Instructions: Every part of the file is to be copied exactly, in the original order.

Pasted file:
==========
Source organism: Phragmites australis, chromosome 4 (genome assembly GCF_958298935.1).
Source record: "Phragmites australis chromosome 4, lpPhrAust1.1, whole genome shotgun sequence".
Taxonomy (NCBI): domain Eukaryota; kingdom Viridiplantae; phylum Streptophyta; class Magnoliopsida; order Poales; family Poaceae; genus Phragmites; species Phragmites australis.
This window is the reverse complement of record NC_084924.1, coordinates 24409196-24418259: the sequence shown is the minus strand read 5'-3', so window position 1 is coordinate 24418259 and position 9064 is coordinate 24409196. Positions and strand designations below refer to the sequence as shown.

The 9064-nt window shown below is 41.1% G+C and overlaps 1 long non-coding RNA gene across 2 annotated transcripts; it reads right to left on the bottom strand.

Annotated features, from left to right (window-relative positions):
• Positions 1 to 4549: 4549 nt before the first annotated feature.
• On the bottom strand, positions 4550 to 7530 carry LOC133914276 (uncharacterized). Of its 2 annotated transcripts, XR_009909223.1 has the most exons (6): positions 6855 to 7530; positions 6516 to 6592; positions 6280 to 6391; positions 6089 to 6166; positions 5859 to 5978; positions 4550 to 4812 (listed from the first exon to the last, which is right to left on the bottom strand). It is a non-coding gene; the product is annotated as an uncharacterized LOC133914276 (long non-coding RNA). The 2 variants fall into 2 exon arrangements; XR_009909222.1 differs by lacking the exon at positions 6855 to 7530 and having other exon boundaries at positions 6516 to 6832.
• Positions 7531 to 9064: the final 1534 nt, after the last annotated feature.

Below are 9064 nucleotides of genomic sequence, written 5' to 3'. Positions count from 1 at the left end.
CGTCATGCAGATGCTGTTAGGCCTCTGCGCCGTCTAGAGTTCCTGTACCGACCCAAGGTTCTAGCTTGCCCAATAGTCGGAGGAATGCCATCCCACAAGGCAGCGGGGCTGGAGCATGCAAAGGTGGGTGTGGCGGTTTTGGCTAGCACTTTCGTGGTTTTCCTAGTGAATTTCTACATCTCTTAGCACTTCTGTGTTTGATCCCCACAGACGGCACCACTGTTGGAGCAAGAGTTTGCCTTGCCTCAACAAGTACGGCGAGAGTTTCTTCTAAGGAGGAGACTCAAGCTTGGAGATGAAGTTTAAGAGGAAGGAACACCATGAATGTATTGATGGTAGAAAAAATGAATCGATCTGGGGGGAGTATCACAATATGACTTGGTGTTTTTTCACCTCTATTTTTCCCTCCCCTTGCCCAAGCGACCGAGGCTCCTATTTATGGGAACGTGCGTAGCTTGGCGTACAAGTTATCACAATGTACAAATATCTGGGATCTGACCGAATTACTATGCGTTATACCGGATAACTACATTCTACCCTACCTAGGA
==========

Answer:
Source organism: Phragmites australis, chromosome 4 (genome assembly GCF_958298935.1).
Source record: "Phragmites australis chromosome 4, lpPhrAust1.1, whole genome shotgun sequence".
Taxonomy (NCBI): domain Eukaryota; kingdom Viridiplantae; phylum Streptophyta; class Magnoliopsida; order Poales; family Poaceae; genus Phragmites; species Phragmites australis.
This window is the reverse complement of record NC_084924.1, coordinates 24409196-24418259: the sequence shown is the minus strand read 5'-3', so window position 1 is coordinate 24418259 and position 9064 is coordinate 24409196. Positions and strand designations below refer to the sequence as shown.

The 9064-nt window shown below is 41.1% G+C and overlaps 1 long non-coding RNA gene across 2 annotated transcripts; it reads right to left on the bottom strand.

Annotated features, from left to right (window-relative positions):
• Positions 1 to 4549: 4549 nt before the first annotated feature.
• On the bottom strand, positions 4550 to 7530 carry LOC133914276 (uncharacterized). Of its 2 annotated transcripts, XR_009909223.1 has the most exons (6): positions 6855 to 7530; positions 6516 to 6592; positions 6280 to 6391; positions 6089 to 6166; positions 5859 to 5978; positions 4550 to 4812 (listed from the first exon to the last, which is right to left on the bottom strand). It is a non-coding gene; the product is annotated as an uncharacterized LOC133914276 (long non-coding RNA). The 2 variants fall into 2 exon arrangements; XR_009909222.1 differs by lacking the exon at positions 6855 to 7530 and having other exon boundaries at positions 6516 to 6832.
• Positions 7531 to 9064: the final 1534 nt, after the last annotated feature.

Below are 9064 nucleotides of genomic sequence, written 5' to 3'. Positions count from 1 at the left end.
CGTCATGCAGATGCTGTTAGGCCTCTGCGCCGTCTAGAGTTCCTGTACCGACCCAAGGTTCTAGCTTGCCCAATAGTCGGAGGAATGCCATCCCACAAGGCAGCGGGGCTGGAGCATGCAAAGGTGGGTGTGGCGGTTTTGGCTAGCACTTTCGTGGTTTTCCTAGTGAATTTCTACATCTCTTAGCACTTCTGTGTTTGATCCCCACAGACGGCACCACTGTTGGAGCAAGAGTTTGCCTTGCCTCAACAAGTACGGCGAGAGTTTCTTCTAAGGAGGAGACTCAAGCTTGGAGATGAAGTTTAAGAGGAAGGAACACCATGAATGTATTGATGGTAGAAAAAATGAATCGATCTGGGGGGAGTATCACAATATGACTTGGTGTTTTTTCACCTCTATTTTTCCCTCCCCTTGCCCAAGCGACCGAGGCTCCTATTTATGGGAACGTGCGTAGCTTGGCGTACAAGTTATCACAATGTACAAATATCTGGGATCTGACCGAATTACTATGCGTTATACCGGATAACTACATTCTACCCTACCTAGGA